M. Scott Carter

M. Scott Carter reports on politics, legislation and other issues from the State Capitol.

The Oklahoma Health Care Authority won’t be cutting provider rates to physician assistants and nurse practitioners, at least not during the 2016 fiscal year.

Carrie Evans, the Authority’s chief financial officer, made the announcement Thursday morning at the beginning a public hearing of the state plan amendment rate committee.

“We did finish our April financials and we are going to have enough carryover to not make this cut (for mid-level medical practitioners) this fiscal year,” Evans said.

Carrie Evans, the Oklahoma Health Care Authority’s chief financial officer, listens to a speaker during a public hearing held by the agency Thursday. (Oklahoma Watch/M. Scott Carter)

The change surprised more than two dozen nurse practitioners who attended the hearing. Toni Pratt-Reid, a nurse practitioner who operates three medical clinics in the Oklahoma City and Piedmont areas, said she was shocked by the announcement.

“I didn’t know if we would get our voices heard,” Pratt-Reid said. “But we are very pleased.”

In May, Health Care Authority chief Nico Gomez released a list of cuts the agency expected to make to help cover a $78 million shortfall in its fiscal 2016 budget.

At that time, Gomez said the agency needed to cut more than $40 million. Those cuts included a 15 percent reduction in the rates paid to physician assistants and nurse practitioners. About 3,250 providers would have been affected.

However, in early June, the Authority reduced its proposed cut to 5 percent. An Authority analysis of the cut, distributed at Thursday’s meeting, estimated the reduction would save the state more than $1.7 million and almost $5 million when combined with federal funds.

Gomez told Oklahoma Watch the proposal was tabled after the agency learned Wednesday that it had more carryover funds than expected.

“This was something we didn’t want to do in the first place,” Gomez said. “We’ve been working on various cut scenarios since March. We got some good news as we finalized our April financial statements.”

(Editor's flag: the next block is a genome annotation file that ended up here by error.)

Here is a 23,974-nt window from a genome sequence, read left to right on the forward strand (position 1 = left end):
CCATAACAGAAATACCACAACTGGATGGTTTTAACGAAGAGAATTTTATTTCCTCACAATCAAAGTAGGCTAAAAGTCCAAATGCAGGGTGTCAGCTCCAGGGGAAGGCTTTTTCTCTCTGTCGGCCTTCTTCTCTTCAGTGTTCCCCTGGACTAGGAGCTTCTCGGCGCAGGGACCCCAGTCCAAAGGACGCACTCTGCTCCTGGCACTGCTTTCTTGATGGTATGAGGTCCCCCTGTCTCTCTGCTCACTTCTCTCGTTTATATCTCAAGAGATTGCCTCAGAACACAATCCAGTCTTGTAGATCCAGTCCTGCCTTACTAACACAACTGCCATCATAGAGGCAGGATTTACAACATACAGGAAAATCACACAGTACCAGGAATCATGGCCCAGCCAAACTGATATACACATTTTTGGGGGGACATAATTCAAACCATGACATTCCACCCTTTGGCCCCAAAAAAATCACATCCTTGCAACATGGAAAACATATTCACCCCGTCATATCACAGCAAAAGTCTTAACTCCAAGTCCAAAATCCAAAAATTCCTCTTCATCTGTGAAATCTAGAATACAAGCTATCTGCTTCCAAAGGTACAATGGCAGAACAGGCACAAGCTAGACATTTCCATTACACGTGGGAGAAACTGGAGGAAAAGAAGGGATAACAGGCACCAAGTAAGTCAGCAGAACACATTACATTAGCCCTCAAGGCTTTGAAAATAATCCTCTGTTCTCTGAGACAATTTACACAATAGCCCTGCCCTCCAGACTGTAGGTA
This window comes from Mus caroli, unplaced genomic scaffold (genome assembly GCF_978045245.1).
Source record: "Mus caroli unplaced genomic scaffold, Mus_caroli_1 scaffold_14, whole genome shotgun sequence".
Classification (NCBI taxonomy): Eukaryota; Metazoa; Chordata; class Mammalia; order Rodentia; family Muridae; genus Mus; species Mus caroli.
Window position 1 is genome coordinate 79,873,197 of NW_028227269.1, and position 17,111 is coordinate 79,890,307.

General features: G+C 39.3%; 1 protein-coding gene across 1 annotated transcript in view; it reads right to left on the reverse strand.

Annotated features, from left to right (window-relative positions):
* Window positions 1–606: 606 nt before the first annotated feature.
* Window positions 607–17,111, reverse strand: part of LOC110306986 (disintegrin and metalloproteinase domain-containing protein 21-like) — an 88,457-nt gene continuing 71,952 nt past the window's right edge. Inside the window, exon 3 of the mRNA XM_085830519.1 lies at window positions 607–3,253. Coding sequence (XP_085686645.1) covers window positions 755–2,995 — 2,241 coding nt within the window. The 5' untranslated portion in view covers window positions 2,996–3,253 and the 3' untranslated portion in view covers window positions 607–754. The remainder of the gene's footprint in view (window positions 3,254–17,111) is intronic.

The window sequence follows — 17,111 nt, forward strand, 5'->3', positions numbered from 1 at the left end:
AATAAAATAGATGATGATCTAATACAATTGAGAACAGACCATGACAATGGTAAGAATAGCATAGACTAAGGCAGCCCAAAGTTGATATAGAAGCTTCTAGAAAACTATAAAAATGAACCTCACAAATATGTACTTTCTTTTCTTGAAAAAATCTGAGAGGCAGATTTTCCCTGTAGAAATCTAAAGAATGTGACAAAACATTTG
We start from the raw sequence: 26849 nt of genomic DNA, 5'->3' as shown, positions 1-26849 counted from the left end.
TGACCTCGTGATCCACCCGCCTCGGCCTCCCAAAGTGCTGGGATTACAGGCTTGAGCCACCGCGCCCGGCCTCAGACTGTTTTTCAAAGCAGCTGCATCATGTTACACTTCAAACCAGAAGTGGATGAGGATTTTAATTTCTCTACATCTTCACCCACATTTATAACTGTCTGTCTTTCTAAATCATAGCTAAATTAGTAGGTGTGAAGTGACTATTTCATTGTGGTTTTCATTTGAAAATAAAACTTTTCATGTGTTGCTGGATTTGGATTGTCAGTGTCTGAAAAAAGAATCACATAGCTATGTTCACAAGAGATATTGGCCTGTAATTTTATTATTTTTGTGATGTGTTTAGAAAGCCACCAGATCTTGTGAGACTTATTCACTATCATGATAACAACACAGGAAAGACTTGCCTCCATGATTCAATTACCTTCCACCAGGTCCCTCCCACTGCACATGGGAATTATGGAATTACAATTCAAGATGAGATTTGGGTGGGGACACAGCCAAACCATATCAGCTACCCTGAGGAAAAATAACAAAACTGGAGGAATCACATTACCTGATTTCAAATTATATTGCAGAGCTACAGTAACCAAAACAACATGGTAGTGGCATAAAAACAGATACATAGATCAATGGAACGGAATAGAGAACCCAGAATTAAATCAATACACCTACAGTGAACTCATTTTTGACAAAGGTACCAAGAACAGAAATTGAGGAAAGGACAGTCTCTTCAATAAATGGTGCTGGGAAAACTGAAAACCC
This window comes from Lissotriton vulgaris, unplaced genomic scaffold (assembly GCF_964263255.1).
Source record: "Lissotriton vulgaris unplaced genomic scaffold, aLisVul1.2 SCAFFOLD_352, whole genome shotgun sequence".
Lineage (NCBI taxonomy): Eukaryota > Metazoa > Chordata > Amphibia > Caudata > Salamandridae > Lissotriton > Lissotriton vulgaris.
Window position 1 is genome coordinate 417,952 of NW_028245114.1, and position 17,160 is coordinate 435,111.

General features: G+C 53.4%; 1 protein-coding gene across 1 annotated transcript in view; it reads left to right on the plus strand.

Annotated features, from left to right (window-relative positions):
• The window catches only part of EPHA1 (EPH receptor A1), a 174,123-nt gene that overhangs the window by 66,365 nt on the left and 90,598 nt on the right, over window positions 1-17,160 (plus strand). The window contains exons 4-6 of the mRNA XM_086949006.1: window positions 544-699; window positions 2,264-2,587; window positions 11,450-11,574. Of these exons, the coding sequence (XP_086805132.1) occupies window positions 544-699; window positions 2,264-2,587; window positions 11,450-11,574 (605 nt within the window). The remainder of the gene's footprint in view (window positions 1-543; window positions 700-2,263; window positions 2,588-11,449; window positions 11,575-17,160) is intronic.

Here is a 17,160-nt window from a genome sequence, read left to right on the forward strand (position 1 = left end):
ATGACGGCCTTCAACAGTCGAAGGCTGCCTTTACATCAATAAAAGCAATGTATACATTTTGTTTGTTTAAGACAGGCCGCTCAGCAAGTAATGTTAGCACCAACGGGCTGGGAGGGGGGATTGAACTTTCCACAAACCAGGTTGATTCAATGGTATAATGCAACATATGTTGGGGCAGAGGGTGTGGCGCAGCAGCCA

Gomez said the agency had projected about $18 million in carryover funds.

“I got good news yesterday and made the decision to apply it to our cut list,” he said. “I chose to apply it to what we had proposed for the rates for nurse practitioners and physician assistants.”

Pratt-Reid, the physician assistant, said the Authority’s decision shows that “same pay for same service is still appreciated in Oklahoma.” She said her clinics serve about 7,000 people, many from rural areas.

“I think there was a loud enough voice that they (the OHCA) were able to hear us,” she said.

Had the Health Care Authority adopted the proposed cuts, she said, it would have sent a signal to other insurance companies that the services of a physician assistant were less valuable than those of a physician.

“It would have caused a domino effect,” she said.

While Thursday’s action by the Authority means provider rate cuts are off the table for 2016, they could resurface if the state sees another budget gap next year. In June, House Budget Chairman Rep. Earl Sears, R-Bartlesville, warned the fiscal 2017 budget could have a large hole. However, Sears added he didn’t expect the hole to be as big as rthe one for the 2016 budget.

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